While the proposed $8.8 billion education budget by top lawmakers for the 2019-21 biennium would allow the La Grande School District to continue operating without making any staff or program cuts, the school district would not be able to increase the services it provides students.

“It is a status quo budget,” said La Grande School District Superintendent George Mendoza. “We are very hopeful that the state will find more funding for education.”

Lance Dixon, superintendent of the North Powder School District, echoes the feelings of Mendoza.

“We will not be cutting (under the proposed budget), which is a great place to start from,” said Dixon, who also stressed the spending plan would not allow his school district to enhance programs like it is hoping to.

The $8.8 billion budget is proposed by the Legislature’s Committee on Ways and Means, which is the state’s budget writing committee, co-chaired by state Rep. Dan Rayfield (D-Corvallis), Sen. Betsy Johnson (D-Scappoose) and Sen. Elizabeth Steiner Hayward (D-Beaverton). The proposed education spending plan is up $600 million from the $8.2 billion budget for the current biennium. However, for school districts like La Grande and North Powder, the additional money they would receive would go to paying for increases in “roll up” costs including increasing staff wages and benefits and higher payments into the Public Employees Retirement System.

“We can live with it, but it does not have much maneuvering room. It is a survival budget. It is not a budget you can build programs with,” said Chris Panike, the La Grande School District’s business manager.

Panike said there had been talk that the Joint Committee on Ways and Means would recommend a $8.7 billion budget. That $100 million would have made a painful difference.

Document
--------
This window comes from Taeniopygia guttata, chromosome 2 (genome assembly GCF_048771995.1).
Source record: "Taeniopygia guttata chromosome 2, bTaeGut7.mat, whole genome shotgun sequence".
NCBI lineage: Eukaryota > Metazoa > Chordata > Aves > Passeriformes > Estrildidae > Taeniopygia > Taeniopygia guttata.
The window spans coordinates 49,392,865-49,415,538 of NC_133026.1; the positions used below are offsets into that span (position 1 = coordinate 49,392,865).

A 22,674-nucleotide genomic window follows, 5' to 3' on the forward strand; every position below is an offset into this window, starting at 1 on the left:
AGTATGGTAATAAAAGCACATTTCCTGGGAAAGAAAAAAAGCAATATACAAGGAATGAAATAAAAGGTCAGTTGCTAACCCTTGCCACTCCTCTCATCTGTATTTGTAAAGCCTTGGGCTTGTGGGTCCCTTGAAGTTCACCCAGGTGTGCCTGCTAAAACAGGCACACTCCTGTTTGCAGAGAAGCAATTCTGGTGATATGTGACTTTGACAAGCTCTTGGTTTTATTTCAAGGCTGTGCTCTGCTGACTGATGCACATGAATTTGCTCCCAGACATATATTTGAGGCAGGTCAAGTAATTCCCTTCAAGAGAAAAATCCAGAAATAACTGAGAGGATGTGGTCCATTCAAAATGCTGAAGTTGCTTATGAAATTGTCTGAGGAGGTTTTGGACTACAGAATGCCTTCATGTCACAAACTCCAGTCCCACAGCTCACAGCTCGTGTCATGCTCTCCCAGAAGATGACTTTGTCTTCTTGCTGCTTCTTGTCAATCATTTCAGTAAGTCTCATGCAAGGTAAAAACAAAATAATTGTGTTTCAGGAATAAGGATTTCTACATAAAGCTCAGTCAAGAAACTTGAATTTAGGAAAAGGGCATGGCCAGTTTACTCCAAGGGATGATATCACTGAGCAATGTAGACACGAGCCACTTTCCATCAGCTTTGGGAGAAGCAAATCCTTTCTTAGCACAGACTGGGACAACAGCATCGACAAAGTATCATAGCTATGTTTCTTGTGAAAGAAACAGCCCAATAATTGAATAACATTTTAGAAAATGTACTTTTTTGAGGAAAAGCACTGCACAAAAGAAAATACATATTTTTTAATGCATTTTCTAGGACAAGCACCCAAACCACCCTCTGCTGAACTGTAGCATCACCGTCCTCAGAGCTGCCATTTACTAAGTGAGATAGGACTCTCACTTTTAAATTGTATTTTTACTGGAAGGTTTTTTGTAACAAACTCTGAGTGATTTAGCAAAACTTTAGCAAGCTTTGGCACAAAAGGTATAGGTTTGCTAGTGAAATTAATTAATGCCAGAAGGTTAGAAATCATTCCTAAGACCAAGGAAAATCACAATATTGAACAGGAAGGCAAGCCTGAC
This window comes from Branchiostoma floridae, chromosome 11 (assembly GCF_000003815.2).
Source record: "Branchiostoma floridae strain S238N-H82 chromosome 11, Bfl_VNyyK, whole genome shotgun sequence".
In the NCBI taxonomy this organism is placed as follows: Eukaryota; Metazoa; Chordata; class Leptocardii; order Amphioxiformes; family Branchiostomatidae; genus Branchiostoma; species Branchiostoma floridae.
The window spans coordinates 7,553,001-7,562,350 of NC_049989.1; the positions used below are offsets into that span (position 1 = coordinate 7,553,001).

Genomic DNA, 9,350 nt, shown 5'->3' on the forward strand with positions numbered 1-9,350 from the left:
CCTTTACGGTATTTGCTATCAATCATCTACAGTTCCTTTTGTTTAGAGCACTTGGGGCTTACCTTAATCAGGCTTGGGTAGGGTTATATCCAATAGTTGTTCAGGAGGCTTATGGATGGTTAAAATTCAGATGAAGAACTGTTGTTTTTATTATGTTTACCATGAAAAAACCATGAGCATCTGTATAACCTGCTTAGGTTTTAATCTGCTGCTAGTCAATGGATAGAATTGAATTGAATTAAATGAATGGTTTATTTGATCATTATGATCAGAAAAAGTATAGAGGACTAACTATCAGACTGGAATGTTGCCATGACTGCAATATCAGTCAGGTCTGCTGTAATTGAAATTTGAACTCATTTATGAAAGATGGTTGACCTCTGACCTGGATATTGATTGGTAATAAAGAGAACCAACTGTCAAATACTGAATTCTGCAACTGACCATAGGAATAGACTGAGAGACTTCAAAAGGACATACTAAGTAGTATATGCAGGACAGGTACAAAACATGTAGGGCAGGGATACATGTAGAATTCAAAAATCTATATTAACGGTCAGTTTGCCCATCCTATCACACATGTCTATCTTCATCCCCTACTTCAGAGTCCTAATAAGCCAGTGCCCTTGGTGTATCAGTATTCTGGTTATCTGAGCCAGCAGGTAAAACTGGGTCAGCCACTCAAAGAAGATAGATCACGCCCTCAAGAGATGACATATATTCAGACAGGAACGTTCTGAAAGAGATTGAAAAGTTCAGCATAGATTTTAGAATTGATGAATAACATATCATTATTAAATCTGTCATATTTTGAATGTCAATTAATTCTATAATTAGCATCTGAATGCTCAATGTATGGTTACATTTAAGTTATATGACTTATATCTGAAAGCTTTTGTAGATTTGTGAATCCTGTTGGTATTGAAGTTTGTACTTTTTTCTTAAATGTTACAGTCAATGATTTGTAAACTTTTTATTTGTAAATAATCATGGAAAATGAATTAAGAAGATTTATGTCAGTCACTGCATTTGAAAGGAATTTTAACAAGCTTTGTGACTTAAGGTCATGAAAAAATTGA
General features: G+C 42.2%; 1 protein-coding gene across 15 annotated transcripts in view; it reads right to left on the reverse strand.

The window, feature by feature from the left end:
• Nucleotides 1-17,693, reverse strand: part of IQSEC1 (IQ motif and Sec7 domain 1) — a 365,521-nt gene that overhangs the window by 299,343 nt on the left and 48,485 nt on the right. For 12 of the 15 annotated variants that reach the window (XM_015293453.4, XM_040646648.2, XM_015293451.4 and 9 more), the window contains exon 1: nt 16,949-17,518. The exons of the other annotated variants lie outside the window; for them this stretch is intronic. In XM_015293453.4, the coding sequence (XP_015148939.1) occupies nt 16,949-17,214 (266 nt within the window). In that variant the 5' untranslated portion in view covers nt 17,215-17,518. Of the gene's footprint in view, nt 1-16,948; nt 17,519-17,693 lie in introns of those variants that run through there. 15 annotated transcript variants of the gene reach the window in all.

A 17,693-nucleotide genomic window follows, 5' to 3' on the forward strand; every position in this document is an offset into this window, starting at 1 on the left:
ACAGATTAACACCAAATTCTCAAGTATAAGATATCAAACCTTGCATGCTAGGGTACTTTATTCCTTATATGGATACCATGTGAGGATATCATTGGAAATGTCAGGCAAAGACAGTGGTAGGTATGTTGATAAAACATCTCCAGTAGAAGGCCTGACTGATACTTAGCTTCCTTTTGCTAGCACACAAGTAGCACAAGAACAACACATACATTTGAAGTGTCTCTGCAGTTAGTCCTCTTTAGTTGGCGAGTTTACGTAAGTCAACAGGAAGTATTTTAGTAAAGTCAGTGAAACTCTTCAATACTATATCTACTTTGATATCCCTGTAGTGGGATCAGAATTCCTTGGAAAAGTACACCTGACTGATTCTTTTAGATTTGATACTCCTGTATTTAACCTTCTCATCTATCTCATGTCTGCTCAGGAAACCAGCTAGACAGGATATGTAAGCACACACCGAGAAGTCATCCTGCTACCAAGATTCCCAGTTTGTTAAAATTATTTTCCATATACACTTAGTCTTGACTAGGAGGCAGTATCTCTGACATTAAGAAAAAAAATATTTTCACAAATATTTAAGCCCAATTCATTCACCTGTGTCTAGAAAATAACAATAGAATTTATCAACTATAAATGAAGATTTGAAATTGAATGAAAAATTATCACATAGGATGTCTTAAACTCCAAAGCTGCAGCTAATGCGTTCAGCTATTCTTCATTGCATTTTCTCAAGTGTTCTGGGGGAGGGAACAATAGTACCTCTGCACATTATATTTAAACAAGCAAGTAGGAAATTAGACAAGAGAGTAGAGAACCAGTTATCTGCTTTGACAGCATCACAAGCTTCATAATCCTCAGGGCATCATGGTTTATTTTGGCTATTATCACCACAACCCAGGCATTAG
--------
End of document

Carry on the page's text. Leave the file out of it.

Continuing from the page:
“It would have damaged all school districts (in the state),” Panike said.

Mendoza said the proposed budget would not allow the school district to add staff it has a need for, such as physical education teachers, behavioral specialists and additional staff for high needs students.

“We will need more funding to innovate at a high level,” he said.

Dixon said the proposed budget would mean that his school district would have to delay finishing work on its new Career Technical Education building. The district would also have to put off boosting the amount of counseling time available to students and wouldn’t be able to hire intervention specialists for math and language arts instruction.

These limitations, however, might be averted. Mark Mulvihill, superintendent of the InterMountain Education Service District, believes there is an excellent chance the Legislature will increase funding for education beyond the $8.8 billion mark.

“I am very, very optimistic,” he said. “We are at the beginning of a conversation on how we can reinvest in education.”

See complete story in Monday's Observer